Cotman Centre official opening
Norfolk's new cellular pathology laboratories were officially opened by the Trust's chief executive, Paul Forden, and David Hill, the chief executive of the James Paget Healthcare NHS Trust, on Wednesday 21 June.
The laboratories are part of a £7 million development of a former IFR (Institute of Food Research) building on the Norwich Research Park – now known as the Cotman Centre, which is also home to the hospital's new Radiology Academy.
The new laboratories bring together medical, scientist, laboratory and administrative staff from both the NNUH and James Paget Hospitals to provide a complete cellular pathology diagnostic service for Norfolk and North Suffolk. Up to 70 per cent of diagnoses are thought to depend on pathology services as a whole.
Since the Cotman Centre became operational last July, some 46,000 patient tissue samples have been prepared and diagnosed in the histopathology laboratories, plus a further 50,000 cytology samples.
The spacious new laboratories include many state-of-the art improvements, including height-adjustable workbenches and automated immuno-stainers for more specialised analysis of tumours. This highly sensitive equipment can be used to test for specific tumour markers. One of these is Her-2 which predicts whether patients with breast cancer will benefit from the newly available drug, Herceptin.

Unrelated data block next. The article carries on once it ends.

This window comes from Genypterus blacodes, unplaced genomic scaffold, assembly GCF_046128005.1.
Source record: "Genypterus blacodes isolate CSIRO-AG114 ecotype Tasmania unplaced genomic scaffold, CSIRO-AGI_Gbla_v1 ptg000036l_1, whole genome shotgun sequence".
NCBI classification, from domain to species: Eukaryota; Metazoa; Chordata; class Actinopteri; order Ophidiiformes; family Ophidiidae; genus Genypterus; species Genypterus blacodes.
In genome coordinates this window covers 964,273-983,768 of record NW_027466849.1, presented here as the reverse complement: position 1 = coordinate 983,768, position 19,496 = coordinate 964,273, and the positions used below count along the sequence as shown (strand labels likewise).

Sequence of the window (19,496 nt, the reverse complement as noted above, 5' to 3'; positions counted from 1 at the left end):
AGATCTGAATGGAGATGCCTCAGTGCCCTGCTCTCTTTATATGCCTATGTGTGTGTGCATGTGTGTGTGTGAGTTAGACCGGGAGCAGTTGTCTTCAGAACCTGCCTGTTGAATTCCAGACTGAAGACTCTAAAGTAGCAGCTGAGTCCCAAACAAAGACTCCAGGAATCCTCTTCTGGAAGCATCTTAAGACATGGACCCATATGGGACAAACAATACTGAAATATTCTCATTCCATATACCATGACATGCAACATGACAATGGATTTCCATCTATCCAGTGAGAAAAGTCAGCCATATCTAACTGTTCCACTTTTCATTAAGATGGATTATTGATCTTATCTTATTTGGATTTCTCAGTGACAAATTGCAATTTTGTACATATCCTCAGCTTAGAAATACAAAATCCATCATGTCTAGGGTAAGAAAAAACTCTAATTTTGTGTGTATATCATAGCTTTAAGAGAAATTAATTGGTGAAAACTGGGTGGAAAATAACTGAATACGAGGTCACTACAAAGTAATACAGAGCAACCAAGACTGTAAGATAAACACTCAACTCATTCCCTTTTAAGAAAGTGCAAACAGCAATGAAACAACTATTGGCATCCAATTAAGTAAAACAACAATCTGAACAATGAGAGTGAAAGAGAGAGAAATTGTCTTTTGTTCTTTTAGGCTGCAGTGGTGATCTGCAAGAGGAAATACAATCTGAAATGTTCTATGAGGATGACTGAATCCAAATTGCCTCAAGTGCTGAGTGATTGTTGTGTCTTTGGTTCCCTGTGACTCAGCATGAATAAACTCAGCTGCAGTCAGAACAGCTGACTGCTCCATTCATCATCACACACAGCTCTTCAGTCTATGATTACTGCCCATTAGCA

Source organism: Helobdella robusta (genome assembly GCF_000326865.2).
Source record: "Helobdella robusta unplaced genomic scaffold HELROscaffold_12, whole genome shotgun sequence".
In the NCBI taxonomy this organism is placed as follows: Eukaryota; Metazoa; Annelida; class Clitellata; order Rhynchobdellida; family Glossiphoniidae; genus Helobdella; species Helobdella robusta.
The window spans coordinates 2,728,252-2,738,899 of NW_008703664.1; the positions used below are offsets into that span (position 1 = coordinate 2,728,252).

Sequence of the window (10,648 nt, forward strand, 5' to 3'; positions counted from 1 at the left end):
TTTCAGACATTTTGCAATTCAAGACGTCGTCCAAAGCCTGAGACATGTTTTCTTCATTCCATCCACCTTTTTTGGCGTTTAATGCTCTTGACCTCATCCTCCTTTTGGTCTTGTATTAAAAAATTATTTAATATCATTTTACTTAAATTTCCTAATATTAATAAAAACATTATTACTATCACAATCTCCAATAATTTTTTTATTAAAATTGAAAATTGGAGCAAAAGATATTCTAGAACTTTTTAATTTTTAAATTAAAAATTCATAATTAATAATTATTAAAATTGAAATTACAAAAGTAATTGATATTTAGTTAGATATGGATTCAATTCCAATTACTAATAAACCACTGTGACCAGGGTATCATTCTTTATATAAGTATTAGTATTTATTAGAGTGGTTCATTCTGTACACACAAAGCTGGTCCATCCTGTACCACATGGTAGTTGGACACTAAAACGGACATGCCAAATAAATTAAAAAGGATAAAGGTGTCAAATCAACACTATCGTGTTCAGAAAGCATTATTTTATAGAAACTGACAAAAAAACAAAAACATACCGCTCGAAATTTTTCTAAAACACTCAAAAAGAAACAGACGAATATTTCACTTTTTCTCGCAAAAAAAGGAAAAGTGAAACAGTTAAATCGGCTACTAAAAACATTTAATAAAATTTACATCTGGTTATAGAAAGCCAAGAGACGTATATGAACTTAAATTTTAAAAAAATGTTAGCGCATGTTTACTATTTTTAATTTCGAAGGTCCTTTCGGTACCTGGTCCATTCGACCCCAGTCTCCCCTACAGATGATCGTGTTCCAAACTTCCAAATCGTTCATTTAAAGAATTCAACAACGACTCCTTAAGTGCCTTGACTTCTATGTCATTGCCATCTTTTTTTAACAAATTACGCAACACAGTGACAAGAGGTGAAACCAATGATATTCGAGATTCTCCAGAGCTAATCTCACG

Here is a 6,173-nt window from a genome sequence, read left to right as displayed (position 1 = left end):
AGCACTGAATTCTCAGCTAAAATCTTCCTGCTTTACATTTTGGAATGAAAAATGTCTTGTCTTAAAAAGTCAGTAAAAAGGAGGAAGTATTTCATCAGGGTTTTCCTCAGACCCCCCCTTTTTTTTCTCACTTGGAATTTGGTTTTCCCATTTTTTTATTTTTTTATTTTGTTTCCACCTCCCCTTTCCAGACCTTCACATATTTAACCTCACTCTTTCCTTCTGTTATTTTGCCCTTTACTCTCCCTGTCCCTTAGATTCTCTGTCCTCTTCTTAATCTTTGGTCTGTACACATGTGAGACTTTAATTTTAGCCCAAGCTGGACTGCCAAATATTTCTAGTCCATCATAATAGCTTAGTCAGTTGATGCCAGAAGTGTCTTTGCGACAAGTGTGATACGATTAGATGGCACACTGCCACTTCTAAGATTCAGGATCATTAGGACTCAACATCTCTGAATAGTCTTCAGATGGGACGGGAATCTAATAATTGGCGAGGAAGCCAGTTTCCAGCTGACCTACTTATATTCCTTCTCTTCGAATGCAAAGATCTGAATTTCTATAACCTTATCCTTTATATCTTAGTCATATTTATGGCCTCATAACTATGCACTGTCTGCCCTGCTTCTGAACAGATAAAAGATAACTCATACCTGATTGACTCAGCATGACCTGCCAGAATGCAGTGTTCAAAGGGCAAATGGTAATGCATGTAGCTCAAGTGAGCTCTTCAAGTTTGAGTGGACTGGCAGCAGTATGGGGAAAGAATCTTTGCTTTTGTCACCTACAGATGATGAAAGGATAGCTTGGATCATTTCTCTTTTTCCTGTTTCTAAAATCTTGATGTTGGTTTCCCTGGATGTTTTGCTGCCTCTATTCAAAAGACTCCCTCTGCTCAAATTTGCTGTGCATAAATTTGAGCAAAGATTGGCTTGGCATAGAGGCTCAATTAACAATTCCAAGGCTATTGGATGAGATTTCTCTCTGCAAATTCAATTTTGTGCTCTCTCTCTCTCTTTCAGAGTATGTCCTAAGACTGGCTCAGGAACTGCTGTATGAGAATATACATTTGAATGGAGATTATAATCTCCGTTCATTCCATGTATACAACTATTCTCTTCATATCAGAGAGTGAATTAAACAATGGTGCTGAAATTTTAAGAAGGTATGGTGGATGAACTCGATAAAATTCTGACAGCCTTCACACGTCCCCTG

The merger with the James Paget cytology team has created one of the largest cervical screening centres in the country. NNUH was one of the first hospitals to introduce LBC (Liquid-Based Cytology) for cervical screening and this has proved so successful that it has now been rolled out nationally. Instead of samples being 'smeared' on to a slide in a doctor's surgery or clinic, they are now mixed into a small pot of liquid and processed in a machine to create a more reliable, uniform thin layer of cells for examination.
Training and development is a high priority for the medical and scientific teams, with the former, in partnership with Addenbrooke's Hospital, providing one of the first Senior House Officer (SHO) training schools in Cellular Pathology in the country. The Cotman Centre is well equipped for this purpose with a multi-headed microscope so up to 11 people can examine a specimen at the same time, for teaching purposes or perhaps to discuss a particular case.
The move to the Cotman Centre has created more space at NNUH for Chemical Pathology (the analysis of blood and body fluids) and Haematology laboratories, and these facilities are currently being refurbished to provide room to develop these vital services.
Mr Paul Forden, chief executive of the Norfolk and Norwich University Hospital, commented: “We are proud of the high standards set by our scientific teams who are too often the unsung heroes of the health service. These spacious new laboratories at the Cotman Centre are equipped with the latest technology and facilities to help us meet the growing demand for cellular pathology services for many years to come.
David Hill, chief executive of James Paget Healthcare NHS Trust added “This is an excellent example of the NHS working in partnership for the benefit of patients in Norfolk and North Suffolk.”